Annual Report 2013
The state of the world's human rights

20 January 2010

Vietnamese dissidents' trial a mockery of justice

Vietnamese dissidents' trial a mockery of justice

Amnesty International has called for the immediate and unconditional release of four Vietnamese prisoners of conscience jailed on Wednesday for their peaceful pro-democracy activism.

In a trial lasting one day, a court in Ho Chi Minh City convicted the four dissidents of "activities aimed at overthrowing the people's administration" and sentenced them to between five and 16 years in prison.

"These people should never have been arrested in the first place, let alone charged and sentenced. The trial allowed no meaningful defense for the accused, demonstrating all too clearly the lack of tolerance for free speech and peaceful dissent, and the court's lack of independence," said Brittis Edman, Amnesty International's Viet Nam researcher.

The sentences come against a backdrop of escalating repression against critics of the government. A new wave of arrests began in May 2009, targeting independent lawyers, bloggers and pro-democracy activists critical of government policies. Over 30 prisoners of conscience remain behind bars after unfair trials.

The court convicted Tran Huynh Duy Thuc, 43, a former internet company owner and businessman, to 16 years' imprisonment and five years of house arrest upon release. IT engineer and blogger Nguyen Tien Trung, 26, was sentenced to seven years in prison, while prominent lawyer Le Cong Dinh, 41, and businessman Le Thang Long, 42, each received five year sentences.   

Last month, the prosecution decided to change the original charges from Article 88, "conducting propaganda" against the state, to the more serious Article 79, "carrying out activities aimed at overthrowing the people's administration."

"The trial made a complete mockery of justice, disregarding fundamental human rights such as the principle of presumption of innocence and the right to defense", said Brittis Edman.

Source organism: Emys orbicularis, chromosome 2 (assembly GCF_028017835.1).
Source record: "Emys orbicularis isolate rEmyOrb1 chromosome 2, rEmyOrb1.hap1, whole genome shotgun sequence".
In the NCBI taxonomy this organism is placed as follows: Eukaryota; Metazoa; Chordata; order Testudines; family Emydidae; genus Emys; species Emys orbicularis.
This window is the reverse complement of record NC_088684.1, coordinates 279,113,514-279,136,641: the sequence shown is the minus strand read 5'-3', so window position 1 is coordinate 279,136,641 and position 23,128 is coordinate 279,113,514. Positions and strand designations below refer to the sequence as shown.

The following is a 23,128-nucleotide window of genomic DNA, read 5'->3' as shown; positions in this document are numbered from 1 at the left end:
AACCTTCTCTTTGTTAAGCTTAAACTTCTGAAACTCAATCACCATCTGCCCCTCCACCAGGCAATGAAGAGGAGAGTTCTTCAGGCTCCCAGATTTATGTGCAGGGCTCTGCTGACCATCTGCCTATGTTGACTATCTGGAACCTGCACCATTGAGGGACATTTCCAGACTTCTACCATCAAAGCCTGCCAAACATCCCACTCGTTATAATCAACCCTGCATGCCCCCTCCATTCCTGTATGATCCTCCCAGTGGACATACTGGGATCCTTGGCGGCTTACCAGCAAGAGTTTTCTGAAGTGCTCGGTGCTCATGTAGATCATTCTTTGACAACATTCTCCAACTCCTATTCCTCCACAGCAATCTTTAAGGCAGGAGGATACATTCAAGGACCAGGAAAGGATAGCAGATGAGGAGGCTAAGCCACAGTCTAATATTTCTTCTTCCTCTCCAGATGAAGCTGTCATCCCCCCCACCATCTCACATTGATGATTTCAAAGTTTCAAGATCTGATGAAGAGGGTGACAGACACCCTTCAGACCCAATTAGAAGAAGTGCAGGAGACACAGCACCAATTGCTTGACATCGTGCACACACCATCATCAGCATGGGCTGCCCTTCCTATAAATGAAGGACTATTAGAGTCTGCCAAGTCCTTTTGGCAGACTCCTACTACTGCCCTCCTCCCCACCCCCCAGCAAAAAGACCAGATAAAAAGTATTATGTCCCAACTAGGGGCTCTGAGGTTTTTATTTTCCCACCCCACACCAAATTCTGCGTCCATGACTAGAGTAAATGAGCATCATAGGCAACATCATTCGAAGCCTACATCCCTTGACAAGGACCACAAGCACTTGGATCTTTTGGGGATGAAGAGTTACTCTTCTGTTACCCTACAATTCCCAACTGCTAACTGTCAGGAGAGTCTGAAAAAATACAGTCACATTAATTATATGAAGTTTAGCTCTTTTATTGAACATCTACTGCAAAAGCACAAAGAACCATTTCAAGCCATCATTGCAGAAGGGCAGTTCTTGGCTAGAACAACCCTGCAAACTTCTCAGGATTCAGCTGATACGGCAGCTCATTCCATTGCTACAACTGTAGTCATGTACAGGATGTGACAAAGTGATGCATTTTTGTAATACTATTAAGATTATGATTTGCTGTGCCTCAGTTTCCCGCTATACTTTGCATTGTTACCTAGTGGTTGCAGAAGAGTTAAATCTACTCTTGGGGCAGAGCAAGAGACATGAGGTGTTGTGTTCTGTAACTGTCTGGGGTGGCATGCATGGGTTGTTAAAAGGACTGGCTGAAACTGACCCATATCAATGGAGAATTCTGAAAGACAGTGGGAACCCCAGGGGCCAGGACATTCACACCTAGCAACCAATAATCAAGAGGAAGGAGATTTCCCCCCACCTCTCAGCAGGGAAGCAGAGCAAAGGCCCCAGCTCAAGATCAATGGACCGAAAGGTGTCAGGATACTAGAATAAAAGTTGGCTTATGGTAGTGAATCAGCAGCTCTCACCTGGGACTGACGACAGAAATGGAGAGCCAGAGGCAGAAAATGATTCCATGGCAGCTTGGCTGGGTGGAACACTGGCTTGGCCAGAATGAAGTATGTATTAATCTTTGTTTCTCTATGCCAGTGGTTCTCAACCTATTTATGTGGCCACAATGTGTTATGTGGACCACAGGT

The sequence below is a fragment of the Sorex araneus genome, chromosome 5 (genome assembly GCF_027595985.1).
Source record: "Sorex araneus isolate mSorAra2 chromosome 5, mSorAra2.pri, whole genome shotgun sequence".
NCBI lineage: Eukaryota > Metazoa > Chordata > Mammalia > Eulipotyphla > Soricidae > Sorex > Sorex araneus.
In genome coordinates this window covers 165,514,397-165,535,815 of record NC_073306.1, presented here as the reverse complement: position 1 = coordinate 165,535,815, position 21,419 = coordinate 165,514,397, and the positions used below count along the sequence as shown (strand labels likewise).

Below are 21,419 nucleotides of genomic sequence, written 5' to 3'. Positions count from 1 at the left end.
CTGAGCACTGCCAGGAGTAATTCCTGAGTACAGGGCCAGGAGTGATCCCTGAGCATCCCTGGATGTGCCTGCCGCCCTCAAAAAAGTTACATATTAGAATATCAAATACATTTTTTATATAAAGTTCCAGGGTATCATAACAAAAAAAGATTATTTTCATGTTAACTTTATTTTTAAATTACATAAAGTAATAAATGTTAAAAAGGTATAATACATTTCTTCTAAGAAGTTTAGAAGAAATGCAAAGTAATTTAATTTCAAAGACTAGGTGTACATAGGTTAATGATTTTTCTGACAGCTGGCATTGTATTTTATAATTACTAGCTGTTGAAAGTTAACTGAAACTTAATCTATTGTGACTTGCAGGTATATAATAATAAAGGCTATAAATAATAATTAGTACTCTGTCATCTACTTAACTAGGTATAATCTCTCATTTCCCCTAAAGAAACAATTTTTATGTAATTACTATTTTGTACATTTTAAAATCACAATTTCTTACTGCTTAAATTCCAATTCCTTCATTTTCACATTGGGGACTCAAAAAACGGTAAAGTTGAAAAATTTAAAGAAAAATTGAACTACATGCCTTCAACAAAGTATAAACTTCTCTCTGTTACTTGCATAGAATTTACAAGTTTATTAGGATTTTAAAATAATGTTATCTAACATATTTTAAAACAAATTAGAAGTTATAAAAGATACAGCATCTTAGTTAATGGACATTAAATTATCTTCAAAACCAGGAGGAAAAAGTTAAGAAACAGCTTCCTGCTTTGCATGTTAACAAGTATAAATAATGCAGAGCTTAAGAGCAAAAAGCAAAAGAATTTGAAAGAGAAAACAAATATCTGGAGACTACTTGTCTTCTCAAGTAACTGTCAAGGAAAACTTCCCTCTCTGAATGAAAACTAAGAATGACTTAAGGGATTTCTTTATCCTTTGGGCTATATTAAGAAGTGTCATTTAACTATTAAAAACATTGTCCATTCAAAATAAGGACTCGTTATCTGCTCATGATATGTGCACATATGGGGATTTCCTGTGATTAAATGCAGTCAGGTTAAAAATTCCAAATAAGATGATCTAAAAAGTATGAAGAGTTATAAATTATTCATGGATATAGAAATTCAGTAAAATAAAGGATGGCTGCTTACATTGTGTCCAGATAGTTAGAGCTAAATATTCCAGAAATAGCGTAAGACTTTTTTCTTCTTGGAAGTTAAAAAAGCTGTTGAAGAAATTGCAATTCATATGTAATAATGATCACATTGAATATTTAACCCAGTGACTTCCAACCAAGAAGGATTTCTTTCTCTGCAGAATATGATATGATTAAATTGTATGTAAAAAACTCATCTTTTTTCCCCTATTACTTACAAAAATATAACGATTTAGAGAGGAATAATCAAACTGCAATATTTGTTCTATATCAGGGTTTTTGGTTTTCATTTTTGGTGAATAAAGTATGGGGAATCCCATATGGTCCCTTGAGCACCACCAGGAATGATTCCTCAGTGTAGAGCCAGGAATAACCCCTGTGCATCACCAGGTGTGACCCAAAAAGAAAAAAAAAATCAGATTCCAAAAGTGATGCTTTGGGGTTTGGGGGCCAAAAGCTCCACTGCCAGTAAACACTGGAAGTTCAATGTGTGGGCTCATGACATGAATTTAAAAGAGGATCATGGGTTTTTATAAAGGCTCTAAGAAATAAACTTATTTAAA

The prosecution gave no evidence to support the indictment, and the judges deliberated for only 15 minutes before returning with the judgment, which took 45 minutes to read and clearly had been prepared in advance of the hearing.
Family members, diplomats and journalists observed the trial from an adjacent room through a video link. Many had been turned away, including several family members of Tran Huynh Duy Thuc.
The trial also shows the urgent need to reform the serious short-comings of the 1999 Penal Code, the vague provisions of which criminalize peaceful dissent, contrary to Viet Nam’s obligations under international law.

Article 79 Carrying out activities aimed at overthrowing the people's administration, says that:

Those who carry out activities, establish or join organizations with intent to overthrow the people's administration shall be subject to the following penalties:

  •  Organizers, instigators and active participants or those who cause serious consequences shall be sentenced to between 12 and 20 years of imprisonment, life imprisonment or capital punishment;
  • Other accomplices shall be subject to between five and 15 years of imprisonment.


Freedom Of Expression 
Prisoners Of Conscience 
Trials And Legal Systems 


Viet Nam 


Asia And The Pacific 

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